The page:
Once approved by the on-site quality control team, the product is ready for LR3: the production line. The pattern is digitized and then sent to the factories. This detailed pattern outlines every piece of a product on a sheet of paper. Simpler pieces will share lines to eliminate excess waste and allow a maximum number of articles to fill the space.
When the factory receives this pattern sheet of pieces, it is printed onto a large, table-sized paper using a laser printer. The pattern is laid out along a large table where workers can cut the pieces of fabric.
If you are a sewer or knew one growing up, recall the thin paper patterns pinned to the material. This is what this stage looks like but on a much larger scale. The workers are also able to cut multiple layers at once which is exceptionally efficient.
Because Osprey has created their prototypes in-house, they know how many pieces are in each product and how long each should take to create. They are aware of the difficulty of each product and will only work with specific factories for their most complex models – Poco, Aether, Atmos, Rolling bags and Mira Hydration packs.
With their concept-to-commercialization knowledge, they have full control over the production in the factories they have working on their products. The company focuses primarily on quality over quantity and still produces an impressive 2000 packs per day.
From the cutting tables, the pieces head to the sewing machines where highly skilled workers work away busily at their stations. After my less-than-successful sewing experience at the Osprey Vietnam headquarters, I know that I’m not quite cut out for the job. Calmly controlling the pedal as the needle thrusts up and down rhythmically to the hum of the machine – it’s not as easy as it sounds. I watched in fascination at how smoothly the workers sew straight lines, curved lines, and back-and-forth to finish a stitch.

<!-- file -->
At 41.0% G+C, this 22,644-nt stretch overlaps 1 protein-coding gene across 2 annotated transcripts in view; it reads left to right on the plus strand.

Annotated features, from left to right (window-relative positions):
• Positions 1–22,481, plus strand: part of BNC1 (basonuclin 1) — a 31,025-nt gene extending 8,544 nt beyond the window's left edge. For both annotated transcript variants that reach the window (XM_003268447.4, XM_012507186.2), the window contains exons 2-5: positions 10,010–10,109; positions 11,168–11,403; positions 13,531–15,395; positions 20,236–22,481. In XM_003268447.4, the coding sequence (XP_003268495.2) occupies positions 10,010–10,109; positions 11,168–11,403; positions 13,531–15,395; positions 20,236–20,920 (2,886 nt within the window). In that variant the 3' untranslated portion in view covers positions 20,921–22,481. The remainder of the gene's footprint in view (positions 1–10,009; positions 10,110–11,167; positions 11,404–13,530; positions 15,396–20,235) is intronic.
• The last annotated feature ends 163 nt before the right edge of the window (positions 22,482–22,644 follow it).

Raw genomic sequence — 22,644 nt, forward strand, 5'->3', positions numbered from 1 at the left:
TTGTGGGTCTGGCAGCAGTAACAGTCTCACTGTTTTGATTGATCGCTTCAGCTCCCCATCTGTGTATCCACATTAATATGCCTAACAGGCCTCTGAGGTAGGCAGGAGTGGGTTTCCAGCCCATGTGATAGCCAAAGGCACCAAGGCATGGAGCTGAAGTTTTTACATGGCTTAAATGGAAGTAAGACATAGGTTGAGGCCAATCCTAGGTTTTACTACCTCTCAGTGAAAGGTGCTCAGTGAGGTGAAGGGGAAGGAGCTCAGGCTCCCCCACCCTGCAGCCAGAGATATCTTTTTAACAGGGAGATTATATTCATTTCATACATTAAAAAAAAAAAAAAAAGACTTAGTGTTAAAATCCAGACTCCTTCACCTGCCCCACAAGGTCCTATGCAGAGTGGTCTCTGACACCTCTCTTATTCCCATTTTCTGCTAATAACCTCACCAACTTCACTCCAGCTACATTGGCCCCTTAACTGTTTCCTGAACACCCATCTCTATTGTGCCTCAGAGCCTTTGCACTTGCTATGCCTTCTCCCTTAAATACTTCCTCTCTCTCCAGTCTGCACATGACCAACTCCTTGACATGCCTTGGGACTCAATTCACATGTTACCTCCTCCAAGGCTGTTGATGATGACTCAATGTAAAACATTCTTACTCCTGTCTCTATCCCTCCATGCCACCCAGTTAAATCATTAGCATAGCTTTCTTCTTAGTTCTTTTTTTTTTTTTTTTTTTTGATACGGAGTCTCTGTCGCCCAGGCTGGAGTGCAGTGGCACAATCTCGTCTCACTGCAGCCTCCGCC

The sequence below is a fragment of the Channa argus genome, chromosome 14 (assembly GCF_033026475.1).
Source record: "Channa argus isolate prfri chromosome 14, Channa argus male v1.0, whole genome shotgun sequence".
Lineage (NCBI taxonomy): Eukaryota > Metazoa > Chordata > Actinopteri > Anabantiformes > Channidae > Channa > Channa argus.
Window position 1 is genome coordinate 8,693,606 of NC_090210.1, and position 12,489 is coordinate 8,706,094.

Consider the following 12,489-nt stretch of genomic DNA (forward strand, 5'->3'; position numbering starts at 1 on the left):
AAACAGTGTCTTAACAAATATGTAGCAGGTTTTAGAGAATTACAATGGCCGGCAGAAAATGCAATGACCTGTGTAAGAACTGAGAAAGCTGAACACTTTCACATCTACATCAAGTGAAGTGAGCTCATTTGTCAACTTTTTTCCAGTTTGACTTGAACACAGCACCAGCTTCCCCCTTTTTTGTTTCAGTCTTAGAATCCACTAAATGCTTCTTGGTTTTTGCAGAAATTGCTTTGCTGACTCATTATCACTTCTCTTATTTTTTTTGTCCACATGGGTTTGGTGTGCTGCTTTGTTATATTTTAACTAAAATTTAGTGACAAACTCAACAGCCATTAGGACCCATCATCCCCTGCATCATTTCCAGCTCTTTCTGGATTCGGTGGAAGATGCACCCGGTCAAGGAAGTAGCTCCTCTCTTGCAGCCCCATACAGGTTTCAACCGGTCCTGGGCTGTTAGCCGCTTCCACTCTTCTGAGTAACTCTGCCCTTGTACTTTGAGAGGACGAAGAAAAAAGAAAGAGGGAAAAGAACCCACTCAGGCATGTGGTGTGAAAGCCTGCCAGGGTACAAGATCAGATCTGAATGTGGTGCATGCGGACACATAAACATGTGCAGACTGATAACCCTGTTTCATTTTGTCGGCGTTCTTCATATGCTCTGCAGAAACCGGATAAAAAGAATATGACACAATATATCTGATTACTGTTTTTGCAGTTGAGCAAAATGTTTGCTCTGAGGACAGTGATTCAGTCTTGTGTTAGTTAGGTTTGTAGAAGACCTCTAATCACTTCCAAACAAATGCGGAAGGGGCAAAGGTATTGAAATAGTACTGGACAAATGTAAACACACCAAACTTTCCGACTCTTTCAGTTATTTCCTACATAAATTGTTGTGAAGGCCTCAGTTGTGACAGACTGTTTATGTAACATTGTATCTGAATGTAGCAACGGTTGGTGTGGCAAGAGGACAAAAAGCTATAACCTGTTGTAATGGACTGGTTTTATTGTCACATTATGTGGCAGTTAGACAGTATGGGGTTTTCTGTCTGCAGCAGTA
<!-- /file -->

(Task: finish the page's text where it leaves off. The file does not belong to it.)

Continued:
In the Sambu factory, there are 700 sewing machines on the upper floors and 500 sewing machines on the lower levels. Eighty machines work on one single product, with pieces being broken down into one row of workers per piece such as a harness. It is an impressive sight to see that many sewing machines and employees working in unison.
After the main stitches are complete, additional pieces for the products are added. Frames are inserted to hold the backpack’s rigidity – a surprisingly tricky task – and final details are attached before packaging. Despite all the work that is going on around them, the workers are calm, and their work stations are impressively neat and proper.
Once a product is complete, stitches are sewn, buckles attached, and inspections are carried out by the on-site quality control team. As mentioned, Osprey puts a significant focus on the quality of their products, which is why they have nine dedicated quality control workers on-site ensuring every product meets perfection. The slightest defect or error will have a product sent to the defect bin in a heartbeat.
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Approved products are sorted into piles and await packaging for shipments around the globe. We peeked around the packed boxes of Osprey products ready to be shipped and found a few destined for Canada.
After exploring Osprey’s HQ and two nearby factories, I remain impressed and proud of my backpack. Osprey’s decision to work with cardboard samples that double as product patterns and an in-house design team contribute to a smaller eco-footprint. The amount of care that goes into each product is evident in the quality and appearance, as well as the smile on the wearer’s face. Sewing a Daylite pack and inserting a metal frame rod into the pack – or at least trying to – gave me insight to the high skill-level of Osprey’s workers.
From cardboard backpack to a worldly travel companion, Osprey designs its products with your adventures in mind.